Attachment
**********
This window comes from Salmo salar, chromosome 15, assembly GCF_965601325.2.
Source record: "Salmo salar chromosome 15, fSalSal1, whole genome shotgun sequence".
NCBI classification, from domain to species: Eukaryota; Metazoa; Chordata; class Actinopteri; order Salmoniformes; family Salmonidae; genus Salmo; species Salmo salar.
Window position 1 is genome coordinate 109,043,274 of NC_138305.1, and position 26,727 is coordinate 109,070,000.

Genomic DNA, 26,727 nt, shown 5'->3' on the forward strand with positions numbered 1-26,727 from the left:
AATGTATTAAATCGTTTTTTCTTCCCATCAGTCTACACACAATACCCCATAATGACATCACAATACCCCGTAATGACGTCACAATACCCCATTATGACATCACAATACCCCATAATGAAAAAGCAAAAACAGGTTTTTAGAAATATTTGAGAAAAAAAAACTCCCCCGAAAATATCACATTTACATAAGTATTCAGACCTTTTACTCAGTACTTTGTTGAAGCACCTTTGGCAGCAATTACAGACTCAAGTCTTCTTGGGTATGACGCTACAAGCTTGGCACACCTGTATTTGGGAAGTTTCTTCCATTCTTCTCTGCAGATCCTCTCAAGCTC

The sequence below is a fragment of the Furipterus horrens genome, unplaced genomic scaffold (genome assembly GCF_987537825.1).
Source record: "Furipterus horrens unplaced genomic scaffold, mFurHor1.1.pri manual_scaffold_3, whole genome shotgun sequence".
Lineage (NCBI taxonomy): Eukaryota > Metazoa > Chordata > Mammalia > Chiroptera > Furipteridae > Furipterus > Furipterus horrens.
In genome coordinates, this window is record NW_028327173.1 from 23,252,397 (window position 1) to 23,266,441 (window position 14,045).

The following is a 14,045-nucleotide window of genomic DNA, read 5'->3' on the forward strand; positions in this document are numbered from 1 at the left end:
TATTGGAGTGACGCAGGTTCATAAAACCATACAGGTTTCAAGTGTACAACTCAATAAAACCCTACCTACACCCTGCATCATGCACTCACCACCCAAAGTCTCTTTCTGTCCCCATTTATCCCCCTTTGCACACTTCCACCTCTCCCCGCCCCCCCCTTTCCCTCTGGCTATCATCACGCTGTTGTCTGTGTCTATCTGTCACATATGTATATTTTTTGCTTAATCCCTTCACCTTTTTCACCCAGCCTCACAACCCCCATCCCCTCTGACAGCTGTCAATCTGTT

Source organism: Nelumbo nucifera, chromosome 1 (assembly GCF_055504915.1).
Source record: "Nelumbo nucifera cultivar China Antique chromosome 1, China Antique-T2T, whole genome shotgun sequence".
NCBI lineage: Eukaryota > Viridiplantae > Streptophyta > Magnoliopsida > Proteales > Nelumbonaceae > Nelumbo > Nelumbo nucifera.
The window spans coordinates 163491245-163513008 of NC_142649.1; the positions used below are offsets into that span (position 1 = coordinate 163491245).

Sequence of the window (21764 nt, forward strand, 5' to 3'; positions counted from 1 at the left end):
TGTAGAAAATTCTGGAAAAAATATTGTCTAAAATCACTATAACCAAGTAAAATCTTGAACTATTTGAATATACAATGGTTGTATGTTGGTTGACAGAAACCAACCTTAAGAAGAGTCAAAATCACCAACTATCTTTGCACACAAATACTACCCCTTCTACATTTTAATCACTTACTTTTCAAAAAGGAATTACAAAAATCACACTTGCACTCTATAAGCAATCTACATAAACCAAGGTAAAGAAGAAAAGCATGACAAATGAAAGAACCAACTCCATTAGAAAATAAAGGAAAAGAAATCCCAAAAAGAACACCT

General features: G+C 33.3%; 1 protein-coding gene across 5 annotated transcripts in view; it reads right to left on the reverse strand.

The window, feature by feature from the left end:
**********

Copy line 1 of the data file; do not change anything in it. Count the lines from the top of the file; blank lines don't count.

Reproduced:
This window comes from Salmo salar, chromosome 15, assembly GCF_965601325.2.